Prioritizing regulatory measures over fiscal instruments may be a strategic mistake. Regulatory mandates, particularly if based upon existing statutory authority, will be vulnerable to legal attack, obstruction, and delay. Even in the best of times, the control of GHG emissions through federal regulation would be a long and cumbersome process, requiring dozens of complex rulemakings. Yet these are not the best of times. Federal agencies, the EPA in particular, are depleted of personnel and expertise. At the same time, a phalanx of economic and ideological interests stands ready to challenge every climate policy initiative. A potentially hostile judiciary will further complicate efforts to make federal regulation a central component of carbon control.
Enactment of climate legislation expressly authorizing federal regulation of GHG emissions and other regulatory efforts to reduce the carbon intensity of the American economy can reduce the legal risks and accelerate the rate at which such policies can be adopted and implemented, but only on the margin. Adopting regulatory controls, sector-by-sector, technology-by-technology will be immensely resource intensive for the EPA and other federal agencies. Even with authorizing legislation, federal regulatory strategies may remain more time-consuming, conflict-ridden, and legally vulnerable than fiscal measures. A carbon tax, in particular, would be more legally secure and administratively easier to implement than regulatory controls on energy use and GHG emissions. In all likelihood, a nationwide carbon tax could be implemented in less time, and with less legal and administrative wrangling, than a single, sector-specific GHG emission standard.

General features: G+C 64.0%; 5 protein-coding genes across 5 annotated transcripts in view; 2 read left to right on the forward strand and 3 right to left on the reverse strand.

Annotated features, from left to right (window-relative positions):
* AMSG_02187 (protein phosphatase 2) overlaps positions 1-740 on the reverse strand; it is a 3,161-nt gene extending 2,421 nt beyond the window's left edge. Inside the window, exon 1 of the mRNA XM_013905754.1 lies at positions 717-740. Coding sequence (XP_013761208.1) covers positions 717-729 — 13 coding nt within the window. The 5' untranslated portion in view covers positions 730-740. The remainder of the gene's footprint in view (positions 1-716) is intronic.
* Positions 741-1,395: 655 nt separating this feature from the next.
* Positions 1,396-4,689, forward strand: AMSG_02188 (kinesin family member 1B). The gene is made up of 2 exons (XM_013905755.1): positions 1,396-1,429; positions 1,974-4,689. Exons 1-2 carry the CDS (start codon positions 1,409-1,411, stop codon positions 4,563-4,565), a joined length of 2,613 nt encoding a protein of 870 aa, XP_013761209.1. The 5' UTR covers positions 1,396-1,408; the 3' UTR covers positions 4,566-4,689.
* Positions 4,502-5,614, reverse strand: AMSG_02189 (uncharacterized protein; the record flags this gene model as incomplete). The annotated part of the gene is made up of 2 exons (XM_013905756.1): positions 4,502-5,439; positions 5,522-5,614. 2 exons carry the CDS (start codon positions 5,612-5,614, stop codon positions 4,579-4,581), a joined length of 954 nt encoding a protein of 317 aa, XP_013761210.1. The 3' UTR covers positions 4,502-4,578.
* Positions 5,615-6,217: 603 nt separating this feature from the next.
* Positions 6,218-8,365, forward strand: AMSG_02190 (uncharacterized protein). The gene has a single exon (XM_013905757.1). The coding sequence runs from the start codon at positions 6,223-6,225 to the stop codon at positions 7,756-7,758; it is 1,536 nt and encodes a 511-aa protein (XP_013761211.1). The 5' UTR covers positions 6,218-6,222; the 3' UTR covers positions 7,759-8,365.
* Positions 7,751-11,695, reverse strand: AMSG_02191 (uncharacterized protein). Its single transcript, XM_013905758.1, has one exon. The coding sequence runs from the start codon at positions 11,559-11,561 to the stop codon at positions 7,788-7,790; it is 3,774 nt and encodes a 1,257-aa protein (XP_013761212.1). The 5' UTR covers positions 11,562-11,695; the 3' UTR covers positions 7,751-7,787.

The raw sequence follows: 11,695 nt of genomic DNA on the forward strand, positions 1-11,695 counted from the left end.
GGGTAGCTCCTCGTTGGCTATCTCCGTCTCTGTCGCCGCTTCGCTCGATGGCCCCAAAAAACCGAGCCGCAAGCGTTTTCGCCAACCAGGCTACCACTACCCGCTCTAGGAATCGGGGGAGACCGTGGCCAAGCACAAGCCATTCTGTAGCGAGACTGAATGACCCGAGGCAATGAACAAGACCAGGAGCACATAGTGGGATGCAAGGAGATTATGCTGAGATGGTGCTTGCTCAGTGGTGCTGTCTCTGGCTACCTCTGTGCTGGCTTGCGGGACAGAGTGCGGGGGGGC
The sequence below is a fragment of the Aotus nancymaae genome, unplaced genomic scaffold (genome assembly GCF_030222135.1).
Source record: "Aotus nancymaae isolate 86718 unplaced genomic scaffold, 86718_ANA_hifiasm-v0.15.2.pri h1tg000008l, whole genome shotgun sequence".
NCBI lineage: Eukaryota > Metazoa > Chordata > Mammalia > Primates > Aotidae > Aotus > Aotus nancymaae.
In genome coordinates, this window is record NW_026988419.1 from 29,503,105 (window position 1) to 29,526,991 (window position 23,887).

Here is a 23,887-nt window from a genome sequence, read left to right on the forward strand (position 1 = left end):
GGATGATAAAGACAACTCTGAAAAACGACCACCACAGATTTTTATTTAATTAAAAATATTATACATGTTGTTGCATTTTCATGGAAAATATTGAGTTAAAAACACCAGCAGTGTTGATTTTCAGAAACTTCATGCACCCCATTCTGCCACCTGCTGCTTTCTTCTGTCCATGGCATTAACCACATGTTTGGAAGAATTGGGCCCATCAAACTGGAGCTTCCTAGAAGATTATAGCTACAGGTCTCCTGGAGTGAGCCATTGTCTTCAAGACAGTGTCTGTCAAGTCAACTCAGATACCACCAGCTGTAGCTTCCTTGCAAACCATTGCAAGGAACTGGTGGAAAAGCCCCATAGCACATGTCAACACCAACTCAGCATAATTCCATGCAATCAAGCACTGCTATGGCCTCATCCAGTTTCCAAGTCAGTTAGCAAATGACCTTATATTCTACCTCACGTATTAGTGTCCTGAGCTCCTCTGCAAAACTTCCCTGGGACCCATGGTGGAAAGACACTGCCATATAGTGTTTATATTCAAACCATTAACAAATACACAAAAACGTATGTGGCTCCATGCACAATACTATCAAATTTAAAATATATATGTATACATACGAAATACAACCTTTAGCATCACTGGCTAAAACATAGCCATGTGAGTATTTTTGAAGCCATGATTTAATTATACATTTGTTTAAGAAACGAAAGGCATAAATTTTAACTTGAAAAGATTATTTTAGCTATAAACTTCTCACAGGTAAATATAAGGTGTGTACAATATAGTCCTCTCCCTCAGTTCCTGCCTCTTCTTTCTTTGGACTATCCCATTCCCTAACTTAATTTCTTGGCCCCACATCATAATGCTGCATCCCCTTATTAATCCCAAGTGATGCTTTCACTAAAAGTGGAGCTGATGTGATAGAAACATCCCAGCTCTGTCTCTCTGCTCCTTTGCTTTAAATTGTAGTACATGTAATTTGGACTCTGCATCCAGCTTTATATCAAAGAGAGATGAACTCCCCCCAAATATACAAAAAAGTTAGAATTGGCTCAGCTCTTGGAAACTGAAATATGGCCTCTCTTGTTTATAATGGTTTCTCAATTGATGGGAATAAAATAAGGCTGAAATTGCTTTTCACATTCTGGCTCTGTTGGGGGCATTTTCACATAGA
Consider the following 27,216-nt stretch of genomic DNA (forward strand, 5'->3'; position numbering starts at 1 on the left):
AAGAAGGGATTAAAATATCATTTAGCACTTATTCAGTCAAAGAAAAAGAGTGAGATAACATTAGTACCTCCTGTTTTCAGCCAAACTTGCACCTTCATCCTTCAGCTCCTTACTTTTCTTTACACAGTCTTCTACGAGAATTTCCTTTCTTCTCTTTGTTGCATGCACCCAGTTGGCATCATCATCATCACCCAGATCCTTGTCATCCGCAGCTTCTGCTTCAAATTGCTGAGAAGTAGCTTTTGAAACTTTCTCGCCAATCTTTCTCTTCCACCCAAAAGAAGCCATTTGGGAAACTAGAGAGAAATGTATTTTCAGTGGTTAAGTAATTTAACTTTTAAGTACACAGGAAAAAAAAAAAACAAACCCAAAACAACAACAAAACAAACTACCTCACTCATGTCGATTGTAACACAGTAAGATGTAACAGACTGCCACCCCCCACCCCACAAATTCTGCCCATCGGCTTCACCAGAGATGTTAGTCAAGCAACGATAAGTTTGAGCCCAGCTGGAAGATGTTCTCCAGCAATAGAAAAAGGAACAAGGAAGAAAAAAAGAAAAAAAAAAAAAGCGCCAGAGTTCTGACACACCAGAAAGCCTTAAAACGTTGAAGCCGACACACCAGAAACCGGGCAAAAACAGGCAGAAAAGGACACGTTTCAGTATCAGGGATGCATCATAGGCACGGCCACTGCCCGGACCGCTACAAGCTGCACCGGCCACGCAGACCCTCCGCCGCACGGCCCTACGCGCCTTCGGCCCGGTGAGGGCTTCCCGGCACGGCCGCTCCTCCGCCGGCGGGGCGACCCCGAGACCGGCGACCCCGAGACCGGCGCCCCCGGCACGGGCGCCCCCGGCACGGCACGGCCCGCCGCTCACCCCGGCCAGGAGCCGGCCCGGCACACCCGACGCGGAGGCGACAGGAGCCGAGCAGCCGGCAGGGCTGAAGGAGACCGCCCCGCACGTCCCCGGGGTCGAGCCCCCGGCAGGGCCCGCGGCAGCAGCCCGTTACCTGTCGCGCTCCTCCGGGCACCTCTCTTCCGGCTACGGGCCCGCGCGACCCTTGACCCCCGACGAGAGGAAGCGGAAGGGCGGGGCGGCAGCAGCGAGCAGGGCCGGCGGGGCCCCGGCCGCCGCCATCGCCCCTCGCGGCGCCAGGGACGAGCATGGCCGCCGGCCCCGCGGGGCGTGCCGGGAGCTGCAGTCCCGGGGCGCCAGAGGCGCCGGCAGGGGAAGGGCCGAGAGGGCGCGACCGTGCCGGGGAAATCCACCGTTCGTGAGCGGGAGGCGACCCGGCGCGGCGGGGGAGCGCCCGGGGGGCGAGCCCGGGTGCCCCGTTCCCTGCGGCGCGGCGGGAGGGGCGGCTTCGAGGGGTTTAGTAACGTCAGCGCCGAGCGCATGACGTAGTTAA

The full paper is available in PDF here.
Consider that a single major rulemaking takes at least two years. Really big rules take longer. Controlling greenhouse gas emissions through regulations will require many such rules, as they are adopted sector-by-sector, and there's only so much the EPA can be expected to do at one time. If the EPA finalizes seven major regulations in a single year, it's been productive.
Note also that it took the EPA several years to develop and implement the regulations governing the acid rain cap-and-trade program, even though the program had express statutory authorization. By comparison, British Columbia was able to implement an economy-wide carbon tax in a matter of months. If the goal is to create widespread incentives for emission reductions as quickly as possible, there is simply no comparison.